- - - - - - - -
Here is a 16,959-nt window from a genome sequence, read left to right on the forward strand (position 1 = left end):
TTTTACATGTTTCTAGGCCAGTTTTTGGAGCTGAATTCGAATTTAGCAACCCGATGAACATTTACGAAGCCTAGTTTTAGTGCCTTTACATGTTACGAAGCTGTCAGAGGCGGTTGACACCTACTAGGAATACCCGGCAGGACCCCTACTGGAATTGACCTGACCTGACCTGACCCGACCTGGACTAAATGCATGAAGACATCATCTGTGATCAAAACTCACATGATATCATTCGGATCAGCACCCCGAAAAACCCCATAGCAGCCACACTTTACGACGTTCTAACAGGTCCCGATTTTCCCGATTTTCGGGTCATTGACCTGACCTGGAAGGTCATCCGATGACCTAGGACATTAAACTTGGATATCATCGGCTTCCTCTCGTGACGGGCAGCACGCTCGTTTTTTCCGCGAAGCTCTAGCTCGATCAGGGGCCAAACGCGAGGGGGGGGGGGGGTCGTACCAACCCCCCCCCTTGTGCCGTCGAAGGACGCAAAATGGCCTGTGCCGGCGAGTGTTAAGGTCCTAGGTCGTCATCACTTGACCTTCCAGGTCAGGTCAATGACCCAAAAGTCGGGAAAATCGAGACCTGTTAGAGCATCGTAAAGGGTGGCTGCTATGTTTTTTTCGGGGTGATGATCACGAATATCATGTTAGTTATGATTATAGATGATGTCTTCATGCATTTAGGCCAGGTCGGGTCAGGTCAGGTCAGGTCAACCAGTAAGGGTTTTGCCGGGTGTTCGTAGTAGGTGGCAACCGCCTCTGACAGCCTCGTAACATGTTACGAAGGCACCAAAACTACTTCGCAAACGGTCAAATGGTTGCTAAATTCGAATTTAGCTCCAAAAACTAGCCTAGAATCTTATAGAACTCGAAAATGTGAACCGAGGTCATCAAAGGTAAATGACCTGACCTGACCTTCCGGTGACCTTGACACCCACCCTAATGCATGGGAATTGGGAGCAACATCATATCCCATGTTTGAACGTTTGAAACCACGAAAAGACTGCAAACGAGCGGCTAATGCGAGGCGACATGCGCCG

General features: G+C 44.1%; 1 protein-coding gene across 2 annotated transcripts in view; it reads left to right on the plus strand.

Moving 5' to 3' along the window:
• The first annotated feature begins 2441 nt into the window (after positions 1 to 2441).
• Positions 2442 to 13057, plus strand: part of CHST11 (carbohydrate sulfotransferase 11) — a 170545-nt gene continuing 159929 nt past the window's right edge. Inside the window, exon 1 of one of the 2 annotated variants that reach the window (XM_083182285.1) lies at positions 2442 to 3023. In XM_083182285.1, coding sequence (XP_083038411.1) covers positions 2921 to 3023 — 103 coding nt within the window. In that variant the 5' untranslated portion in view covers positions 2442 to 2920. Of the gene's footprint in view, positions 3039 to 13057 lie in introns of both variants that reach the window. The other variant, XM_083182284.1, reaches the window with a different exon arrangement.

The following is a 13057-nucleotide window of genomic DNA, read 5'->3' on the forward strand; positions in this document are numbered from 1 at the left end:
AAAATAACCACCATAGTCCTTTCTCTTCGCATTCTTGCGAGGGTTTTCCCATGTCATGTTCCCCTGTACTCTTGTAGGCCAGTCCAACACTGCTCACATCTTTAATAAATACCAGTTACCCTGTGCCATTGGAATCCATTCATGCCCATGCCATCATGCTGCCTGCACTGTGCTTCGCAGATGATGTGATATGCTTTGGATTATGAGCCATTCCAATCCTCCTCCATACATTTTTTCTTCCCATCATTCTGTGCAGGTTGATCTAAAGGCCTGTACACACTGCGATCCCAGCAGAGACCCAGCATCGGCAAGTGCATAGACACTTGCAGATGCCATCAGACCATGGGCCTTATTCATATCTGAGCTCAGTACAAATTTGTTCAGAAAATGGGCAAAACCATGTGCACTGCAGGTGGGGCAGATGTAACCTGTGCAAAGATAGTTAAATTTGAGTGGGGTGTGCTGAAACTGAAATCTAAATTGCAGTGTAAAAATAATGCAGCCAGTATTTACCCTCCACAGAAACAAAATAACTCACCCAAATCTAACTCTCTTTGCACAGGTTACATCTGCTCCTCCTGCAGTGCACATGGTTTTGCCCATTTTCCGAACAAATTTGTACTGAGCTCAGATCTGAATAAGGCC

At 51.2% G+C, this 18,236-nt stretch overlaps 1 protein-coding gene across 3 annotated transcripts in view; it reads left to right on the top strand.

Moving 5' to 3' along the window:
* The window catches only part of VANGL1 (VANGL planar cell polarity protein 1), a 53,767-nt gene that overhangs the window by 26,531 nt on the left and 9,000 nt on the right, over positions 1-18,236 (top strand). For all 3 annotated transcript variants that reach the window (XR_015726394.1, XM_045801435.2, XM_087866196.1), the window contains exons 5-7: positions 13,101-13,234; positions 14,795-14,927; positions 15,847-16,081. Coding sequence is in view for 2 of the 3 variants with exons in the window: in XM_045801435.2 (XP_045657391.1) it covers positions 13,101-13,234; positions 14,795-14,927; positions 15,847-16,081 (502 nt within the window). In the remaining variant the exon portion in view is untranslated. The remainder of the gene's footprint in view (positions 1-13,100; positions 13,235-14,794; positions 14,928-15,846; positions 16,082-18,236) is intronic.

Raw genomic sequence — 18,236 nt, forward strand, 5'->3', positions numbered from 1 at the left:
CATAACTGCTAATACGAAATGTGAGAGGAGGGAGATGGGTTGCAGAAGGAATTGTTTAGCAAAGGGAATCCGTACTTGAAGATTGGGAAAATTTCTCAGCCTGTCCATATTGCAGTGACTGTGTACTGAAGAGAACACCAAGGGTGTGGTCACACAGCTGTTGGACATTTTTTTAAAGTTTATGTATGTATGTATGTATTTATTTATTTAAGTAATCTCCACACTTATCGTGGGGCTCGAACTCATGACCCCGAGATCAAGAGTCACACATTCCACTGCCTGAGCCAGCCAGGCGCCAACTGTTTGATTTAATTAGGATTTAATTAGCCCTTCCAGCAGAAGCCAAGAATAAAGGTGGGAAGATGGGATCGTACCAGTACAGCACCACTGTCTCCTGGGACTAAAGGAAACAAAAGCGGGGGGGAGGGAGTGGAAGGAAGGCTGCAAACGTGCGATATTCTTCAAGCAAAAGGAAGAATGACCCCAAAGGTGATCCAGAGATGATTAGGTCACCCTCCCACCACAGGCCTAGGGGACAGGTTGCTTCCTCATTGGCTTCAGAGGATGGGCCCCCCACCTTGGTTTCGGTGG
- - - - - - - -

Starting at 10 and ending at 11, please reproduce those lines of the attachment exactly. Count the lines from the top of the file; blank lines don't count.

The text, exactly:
Moving 5' to 3' along the window:
* The window catches only part of VANGL1 (VANGL planar cell polarity protein 1), a 53,767-nt gene that overhangs the window by 26,531 nt on the left and 9,000 nt on the right, over positions 1-18,236 (top strand). For all 3 annotated transcript variants that reach the window (XR_015726394.1, XM_045801435.2, XM_087866196.1), the window contains exons 5-7: positions 13,101-13,234; positions 14,795-14,927; positions 15,847-16,081. Coding sequence is in view for 2 of the 3 variants with exons in the window: in XM_045801435.2 (XP_045657391.1) it covers positions 13,101-13,234; positions 14,795-14,927; positions 15,847-16,081 (502 nt within the window). In the remaining variant the exon portion in view is untranslated. The remainder of the gene's footprint in view (positions 1-13,100; positions 13,235-14,794; positions 14,928-15,846; positions 16,082-18,236) is intronic.